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Cal Me Mike - Chapter One
#1
Grand Subitor di'k'vres Brekath, fourth son of the third house of Gorth, fifth son of the seventh house of Sarkan, holder of a seventh portion of the third estate, holder of the lesser region of Sarunet Delta, nineteenth brother to the heir of the holdings of Melkath, twenty-ninth in line to the throne of the third realm of Kerbal, sat on the edge of his bunk.

His name was not endless, but close enough that it had only taken one attempt at reciting all the honorifics before the Starfleet recruitment counselor had informed him that moving forward he would be called - and expected to respond to - Brekath, or, at the pleasure of his superiors, Ensign Brekath.

It wasn't proper, and truth be told, it was more than a bit insulting for a member of such an esteemed family to be reduced to only one name and only one title - and more often than not, just the name.

Brekath, however, was not in a position where he could argue the point. While he held an honored title, the title was all he had. The twenty-ninth in line to the throne was not likely to ever inherit anything else of worth: inheritance laws and customs dictated that equal shares went to the first son and first daughter of the house - and to them only - ensuring that the family estates would not end up so subdivided as to become meaningless, ignoring the fact that those cultural dictates held that the larger the family, the greater the reputation of the house.

Of course a family's resources - even those of a great house like Gorth - could only stretch so far - and with no hope of an estate, and therefore no hope of being able to entice a mate to join him, Brekath had chosen to leave the household and seek his future elsewhere.

Finding one's future, however, usually required some modicum of training, intelligence, or luck - none of which Brekath had.

What he did have, however, was a degree of strength that was disproportionate to his body size, a combination that, along with his other attributes - or more accurately, his lack thereof - the Starfleet recruitment office had found particularly attractive.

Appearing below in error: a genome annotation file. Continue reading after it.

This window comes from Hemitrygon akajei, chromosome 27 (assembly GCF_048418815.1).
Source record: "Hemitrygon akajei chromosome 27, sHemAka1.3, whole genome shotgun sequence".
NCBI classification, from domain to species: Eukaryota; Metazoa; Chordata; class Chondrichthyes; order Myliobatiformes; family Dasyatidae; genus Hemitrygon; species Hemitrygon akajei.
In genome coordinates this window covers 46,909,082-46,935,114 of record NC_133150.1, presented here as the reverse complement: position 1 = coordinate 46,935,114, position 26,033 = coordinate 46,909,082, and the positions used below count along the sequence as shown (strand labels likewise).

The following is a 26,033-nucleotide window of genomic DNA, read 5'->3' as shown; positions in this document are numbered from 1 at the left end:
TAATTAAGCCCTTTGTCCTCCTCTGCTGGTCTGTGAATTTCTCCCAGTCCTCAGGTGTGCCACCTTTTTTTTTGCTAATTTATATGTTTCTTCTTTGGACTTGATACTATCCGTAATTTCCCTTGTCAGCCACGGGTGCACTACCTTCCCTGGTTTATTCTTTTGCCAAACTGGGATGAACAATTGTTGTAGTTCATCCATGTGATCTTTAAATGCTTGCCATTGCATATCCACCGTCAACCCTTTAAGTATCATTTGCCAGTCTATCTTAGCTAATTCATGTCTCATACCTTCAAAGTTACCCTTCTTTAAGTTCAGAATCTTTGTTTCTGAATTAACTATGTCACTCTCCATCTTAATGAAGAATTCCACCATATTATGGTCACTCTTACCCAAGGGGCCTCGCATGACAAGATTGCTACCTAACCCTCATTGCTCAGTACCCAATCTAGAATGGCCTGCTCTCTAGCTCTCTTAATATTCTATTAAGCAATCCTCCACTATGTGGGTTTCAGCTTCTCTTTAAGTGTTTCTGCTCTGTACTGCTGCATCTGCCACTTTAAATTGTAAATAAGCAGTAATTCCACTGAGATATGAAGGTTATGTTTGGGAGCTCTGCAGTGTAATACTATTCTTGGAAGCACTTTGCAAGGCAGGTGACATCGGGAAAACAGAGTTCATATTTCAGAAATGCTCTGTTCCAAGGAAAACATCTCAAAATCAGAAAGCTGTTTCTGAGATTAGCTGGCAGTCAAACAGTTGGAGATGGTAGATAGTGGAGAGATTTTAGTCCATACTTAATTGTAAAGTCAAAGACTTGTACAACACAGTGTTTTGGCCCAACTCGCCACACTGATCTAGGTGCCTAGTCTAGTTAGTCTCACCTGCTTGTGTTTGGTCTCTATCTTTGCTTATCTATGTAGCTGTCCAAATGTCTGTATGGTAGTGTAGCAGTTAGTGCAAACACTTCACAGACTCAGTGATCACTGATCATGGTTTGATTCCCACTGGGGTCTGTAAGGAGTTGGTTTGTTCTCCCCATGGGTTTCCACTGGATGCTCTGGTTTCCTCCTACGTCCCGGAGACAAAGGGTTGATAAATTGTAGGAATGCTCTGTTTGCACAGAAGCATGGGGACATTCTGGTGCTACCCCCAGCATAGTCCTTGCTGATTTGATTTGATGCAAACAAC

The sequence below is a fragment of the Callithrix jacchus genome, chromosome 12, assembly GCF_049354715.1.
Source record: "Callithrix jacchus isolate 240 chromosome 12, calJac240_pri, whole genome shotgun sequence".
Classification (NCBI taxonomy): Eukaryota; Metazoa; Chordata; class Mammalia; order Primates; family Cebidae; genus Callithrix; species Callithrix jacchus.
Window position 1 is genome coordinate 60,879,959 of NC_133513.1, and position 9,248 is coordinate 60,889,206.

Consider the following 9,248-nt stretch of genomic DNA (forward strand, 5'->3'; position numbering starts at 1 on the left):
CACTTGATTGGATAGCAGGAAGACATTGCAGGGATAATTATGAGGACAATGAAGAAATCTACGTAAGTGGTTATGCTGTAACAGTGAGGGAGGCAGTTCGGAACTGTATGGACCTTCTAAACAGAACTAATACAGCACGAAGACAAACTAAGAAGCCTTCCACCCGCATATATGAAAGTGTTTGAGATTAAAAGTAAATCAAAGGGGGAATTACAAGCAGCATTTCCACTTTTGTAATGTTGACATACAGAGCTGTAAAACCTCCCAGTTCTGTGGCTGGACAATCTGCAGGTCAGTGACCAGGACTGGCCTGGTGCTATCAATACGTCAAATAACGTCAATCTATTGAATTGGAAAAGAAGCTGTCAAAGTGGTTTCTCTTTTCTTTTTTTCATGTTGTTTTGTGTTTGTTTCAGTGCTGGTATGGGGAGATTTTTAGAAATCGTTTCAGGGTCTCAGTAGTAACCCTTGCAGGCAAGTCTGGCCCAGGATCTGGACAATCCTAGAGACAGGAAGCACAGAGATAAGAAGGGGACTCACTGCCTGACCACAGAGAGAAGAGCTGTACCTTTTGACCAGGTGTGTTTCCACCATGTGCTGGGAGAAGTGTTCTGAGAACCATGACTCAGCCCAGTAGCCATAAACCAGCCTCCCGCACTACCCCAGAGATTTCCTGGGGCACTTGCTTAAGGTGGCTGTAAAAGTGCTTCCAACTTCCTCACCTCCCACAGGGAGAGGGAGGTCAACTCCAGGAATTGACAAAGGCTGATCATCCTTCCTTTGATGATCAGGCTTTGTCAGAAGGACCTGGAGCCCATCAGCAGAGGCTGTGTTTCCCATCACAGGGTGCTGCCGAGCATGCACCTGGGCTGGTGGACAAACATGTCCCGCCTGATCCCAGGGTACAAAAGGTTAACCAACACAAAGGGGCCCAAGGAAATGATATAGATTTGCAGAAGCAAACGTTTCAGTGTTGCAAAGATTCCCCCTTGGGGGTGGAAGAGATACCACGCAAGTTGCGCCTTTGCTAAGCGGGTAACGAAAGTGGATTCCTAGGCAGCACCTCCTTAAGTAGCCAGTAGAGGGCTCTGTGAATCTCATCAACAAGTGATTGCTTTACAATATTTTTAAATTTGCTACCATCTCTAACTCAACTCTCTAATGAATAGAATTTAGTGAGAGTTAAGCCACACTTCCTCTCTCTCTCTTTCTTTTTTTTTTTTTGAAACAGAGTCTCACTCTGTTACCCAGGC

"Inconspicuous, unpreposessing, surprisingly strong, and stupid," he murmured to himself - then turned back to Brekath. "You'll make a find Security officer," he had declared, then gave Brekath a sober look. "Do you understand what I'm saying?" he asked, somewhat unsure if Kerbali was capable of even basic comprehension.

Brekath understood well enough. Food, shelter, clothing - Starfleet would give them all to him - and all he had to do was follow orders. It seemed a fair trade for the loss of his title, and perhaps even a chance at a future.

If, he added, he survived the next few months.

Starfleet never expected an ensign's first ship assignment to be anything more than a brief field assessment of their skills and training, with more appropriate assignments provided on their return to Earth Spacedock. As a result, the cadets were quartered solely based on alphabetical order and gender, rather than worrying about any possible long-term conflicts. Unless there was an issue of gross biological incompatibility, reassignments would not be made, further testing a rookie's ability to cope with unfamiliar and challenging circumstances.

Thus it was that Brekath found him assigned to his first berth on the Federation starship U.S.S. Hofmann, currently in orbit around Andor, and serving - albeit it very indirectly - beneath Captain Sh'marois, and quartered - very directly - with Ensign Loudon Breske.

The two were not compatible. Where Brekath was not gifted in any notable way, with no career plans whatsoever, Loudon was the opposite. Brilliant, a rising star in more than one scientific field, with a carefully planned path toward being a ship's science officer and executive office within five years.

Brekath had no plans that exceeded the next day.

And where Brekath tended toward being quiet and reserved - "all the better for getting you into position unannounced", his instructors decreed - Breske was loud, boastful, and always talking about his achievements, his skills, the praise lauded upon him by his superiors and his friends.

While it was unlikely that two people could be more diametrically opposed, it was, Brekath realized, possible.

It was, therefore, exceedingly lucky that the two rarely had to interact. Brekath, as a new security officer, had been assigned to a long, overnight duty shift, with his duties taking him out of the shared quarters just as Breske came in from his shift, returning as the human headed out for his more prominent assignments during normal day shifts.

Aside from the occasional rude comment, however, Breske rarely bothered Brekath. His plan was too carefully designed, too long in development to waste time or effort on belittling his roommate. That said, however, he had no compunctions about treating the former royal prince as a housekeeper. Used dishes were left strewn about rather than being taken back to the replicator, padds and study materials left across what was supposedly a shared work desk, and his laundry left wherever it fell.